A restrictive covenant found in a community association’s declaration is conceptually different from an arbitrary and absolute right of a grantor to approve a grantee’s subsequent purchaser. The difference is found in the public policies at issue. While the rule against restraints on alienation is meant to further the public policy in favor of fostering economic and commercial development, in the context of community associations there is a competing public policy in favor of protecting the right to self-determination of the community association, and protecting the welfare and property values of the community as a whole. Florida courts recognize the right of community associations to screen prospective purchasers and tenants. The most common screening procedure is a simple criminal history background check to ensure the community is free from those who may pose a threat to the health and safety of the other residents. Communities may also curtail owners’ right to lease altogether by imposing minimum lease durations and restrictions on the number of times an owner can lease in a given period. The purpose of this type of restriction is to discourage an environment of transiency, where the short term occupants have little investment in preserving the quality and character of the community.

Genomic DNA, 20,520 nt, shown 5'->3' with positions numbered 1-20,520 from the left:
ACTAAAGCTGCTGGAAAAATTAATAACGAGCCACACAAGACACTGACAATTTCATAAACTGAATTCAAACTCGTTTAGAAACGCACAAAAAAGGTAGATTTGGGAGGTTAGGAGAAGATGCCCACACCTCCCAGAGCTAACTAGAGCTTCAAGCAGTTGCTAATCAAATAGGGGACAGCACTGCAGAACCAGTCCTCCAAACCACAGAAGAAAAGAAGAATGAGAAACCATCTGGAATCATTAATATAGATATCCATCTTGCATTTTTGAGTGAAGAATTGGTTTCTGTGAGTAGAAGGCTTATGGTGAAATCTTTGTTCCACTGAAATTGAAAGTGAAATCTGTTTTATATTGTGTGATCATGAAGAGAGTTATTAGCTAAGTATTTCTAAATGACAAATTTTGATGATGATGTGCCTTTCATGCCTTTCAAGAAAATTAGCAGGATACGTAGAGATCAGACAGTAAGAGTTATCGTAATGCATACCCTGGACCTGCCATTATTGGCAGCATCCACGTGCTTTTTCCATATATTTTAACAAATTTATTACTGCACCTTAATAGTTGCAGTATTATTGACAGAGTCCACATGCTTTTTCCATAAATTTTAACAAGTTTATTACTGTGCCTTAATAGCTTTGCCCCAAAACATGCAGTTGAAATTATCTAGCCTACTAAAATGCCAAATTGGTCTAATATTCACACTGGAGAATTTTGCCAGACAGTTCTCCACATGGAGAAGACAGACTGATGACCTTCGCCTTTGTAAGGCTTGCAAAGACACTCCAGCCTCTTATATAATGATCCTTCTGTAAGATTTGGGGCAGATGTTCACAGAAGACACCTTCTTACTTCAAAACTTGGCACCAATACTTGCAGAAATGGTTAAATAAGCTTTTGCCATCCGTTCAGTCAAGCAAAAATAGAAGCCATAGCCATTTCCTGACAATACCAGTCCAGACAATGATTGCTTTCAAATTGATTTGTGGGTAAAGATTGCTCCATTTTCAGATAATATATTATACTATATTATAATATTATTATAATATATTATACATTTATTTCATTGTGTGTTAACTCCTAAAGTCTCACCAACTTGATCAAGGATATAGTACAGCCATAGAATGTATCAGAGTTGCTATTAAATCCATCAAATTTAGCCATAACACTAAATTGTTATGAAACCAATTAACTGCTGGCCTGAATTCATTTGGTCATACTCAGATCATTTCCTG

In an effort to balance competing public policies, Florida Courts have adopted and applied a reasonableness test with respect to restraints on alienation. In determining the validity of a condominium association’s leasing restrictions, the court in Seagate Condo. Ass’n v. Duffy applied the reasonableness test by analyzing the leasing restriction within the context of the uniqueness of community association living. The dispute in this case arose over the adoption of a leasing restriction that was approved by ninety-six percent of the unit owners. The restriction prohibited “the leasing of units to others as a regular practice for business, speculative, investment or other similar purposes.” The provision detailing the restriction allowed the board under special circumstances, and to avoid undue hardship, to approve leases of at least four consecutive months but no more than twelve consecutive months. The court examined the leasing restrictions and considered whether the “restriction is reasonable given the context in which it was promulgated, i.e., the condominium living arrangement.” The court also asked whether the restriction, as a restraint on alienation, was valid in terms of duration, “type of alienation precluded, and the size of the class precluded from taking.”3